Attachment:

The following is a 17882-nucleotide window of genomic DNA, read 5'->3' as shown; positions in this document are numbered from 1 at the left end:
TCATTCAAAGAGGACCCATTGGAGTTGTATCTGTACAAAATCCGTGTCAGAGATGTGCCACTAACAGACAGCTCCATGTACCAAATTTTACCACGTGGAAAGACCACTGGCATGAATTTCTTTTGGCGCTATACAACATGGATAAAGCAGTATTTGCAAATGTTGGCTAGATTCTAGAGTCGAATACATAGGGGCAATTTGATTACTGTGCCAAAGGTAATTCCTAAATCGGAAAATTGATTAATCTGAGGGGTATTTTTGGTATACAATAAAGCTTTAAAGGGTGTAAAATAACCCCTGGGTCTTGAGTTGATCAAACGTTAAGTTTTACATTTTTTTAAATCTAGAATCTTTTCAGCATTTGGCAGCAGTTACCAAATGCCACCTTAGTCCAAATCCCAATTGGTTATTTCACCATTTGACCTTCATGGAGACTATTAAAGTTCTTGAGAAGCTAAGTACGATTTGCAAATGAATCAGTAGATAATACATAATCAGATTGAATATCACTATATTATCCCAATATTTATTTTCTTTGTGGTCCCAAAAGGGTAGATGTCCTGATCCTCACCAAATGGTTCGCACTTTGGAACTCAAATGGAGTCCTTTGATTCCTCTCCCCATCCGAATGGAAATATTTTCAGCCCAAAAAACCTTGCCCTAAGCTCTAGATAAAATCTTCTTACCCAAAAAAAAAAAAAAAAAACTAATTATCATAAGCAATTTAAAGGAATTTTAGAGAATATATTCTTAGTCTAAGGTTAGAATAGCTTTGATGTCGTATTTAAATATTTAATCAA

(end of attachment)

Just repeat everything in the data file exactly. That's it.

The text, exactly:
The following is a 17882-nucleotide window of genomic DNA, read 5'->3' as shown; positions in this document are numbered from 1 at the left end:
TCATTCAAAGAGGACCCATTGGAGTTGTATCTGTACAAAATCCGTGTCAGAGATGTGCCACTAACAGACAGCTCCATGTACCAAATTTTACCACGTGGAAAGACCACTGGCATGAATTTCTTTTGGCGCTATACAACATGGATAAAGCAGTATTTGCAAATGTTGGCTAGATTCTAGAGTCGAATACATAGGGGCAATTTGATTACTGTGCCAAAGGTAATTCCTAAATCGGAAAATTGATTAATCTGAGGGGTATTTTTGGTATACAATAAAGCTTTAAAGGGTGTAAAATAACCCCTGGGTCTTGAGTTGATCAAACGTTAAGTTTTACATTTTTTTAAATCTAGAATCTTTTCAGCATTTGGCAGCAGTTACCAAATGCCACCTTAGTCCAAATCCCAATTGGTTATTTCACCATTTGACCTTCATGGAGACTATTAAAGTTCTTGAGAAGCTAAGTACGATTTGCAAATGAATCAGTAGATAATACATAATCAGATTGAATATCACTATATTATCCCAATATTTATTTTCTTTGTGGTCCCAAAAGGGTAGATGTCCTGATCCTCACCAAATGGTTCGCACTTTGGAACTCAAATGGAGTCCTTTGATTCCTCTCCCCATCCGAATGGAAATATTTTCAGCCCAAAAAACCTTGCCCTAAGCTCTAGATAAAATCTTCTTACCCAAAAAAAAAAAAAAAAAACTAATTATCATAAGCAATTTAAAGGAATTTTAGAGAATATATTCTTAGTCTAAGGTTAGAATAGCTTTGATGTCGTATTTAAATATTTAATCAA